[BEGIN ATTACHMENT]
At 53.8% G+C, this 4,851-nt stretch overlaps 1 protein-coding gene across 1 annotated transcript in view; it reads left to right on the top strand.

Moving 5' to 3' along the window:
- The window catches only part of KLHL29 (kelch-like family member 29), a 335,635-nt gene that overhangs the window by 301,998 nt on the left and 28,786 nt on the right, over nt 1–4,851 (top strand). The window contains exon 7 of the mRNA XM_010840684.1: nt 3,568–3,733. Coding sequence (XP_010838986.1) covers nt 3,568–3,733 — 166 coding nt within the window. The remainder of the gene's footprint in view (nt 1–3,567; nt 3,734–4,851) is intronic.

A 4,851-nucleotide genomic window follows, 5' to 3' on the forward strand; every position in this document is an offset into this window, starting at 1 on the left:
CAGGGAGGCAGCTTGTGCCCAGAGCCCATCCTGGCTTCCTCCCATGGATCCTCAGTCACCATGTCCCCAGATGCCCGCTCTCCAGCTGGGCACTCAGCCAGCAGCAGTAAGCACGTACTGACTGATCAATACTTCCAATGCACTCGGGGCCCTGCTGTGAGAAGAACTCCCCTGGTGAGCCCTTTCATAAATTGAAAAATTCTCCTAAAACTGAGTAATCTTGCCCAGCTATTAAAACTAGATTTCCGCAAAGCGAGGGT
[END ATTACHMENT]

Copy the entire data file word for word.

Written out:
At 53.8% G+C, this 4,851-nt stretch overlaps 1 protein-coding gene across 1 annotated transcript in view; it reads left to right on the top strand.

Moving 5' to 3' along the window:
- The window catches only part of KLHL29 (kelch-like family member 29), a 335,635-nt gene that overhangs the window by 301,998 nt on the left and 28,786 nt on the right, over nt 1–4,851 (top strand). The window contains exon 7 of the mRNA XM_010840684.1: nt 3,568–3,733. Coding sequence (XP_010838986.1) covers nt 3,568–3,733 — 166 coding nt within the window. The remainder of the gene's footprint in view (nt 1–3,567; nt 3,734–4,851) is intronic.

A 4,851-nucleotide genomic window follows, 5' to 3' on the forward strand; every position in this document is an offset into this window, starting at 1 on the left:
CAGGGAGGCAGCTTGTGCCCAGAGCCCATCCTGGCTTCCTCCCATGGATCCTCAGTCACCATGTCCCCAGATGCCCGCTCTCCAGCTGGGCACTCAGCCAGCAGCAGTAAGCACGTACTGACTGATCAATACTTCCAATGCACTCGGGGCCCTGCTGTGAGAAGAACTCCCCTGGTGAGCCCTTTCATAAATTGAAAAATTCTCCTAAAACTGAGTAATCTTGCCCAGCTATTAAAACTAGATTTCCGCAAAGCGAGGGT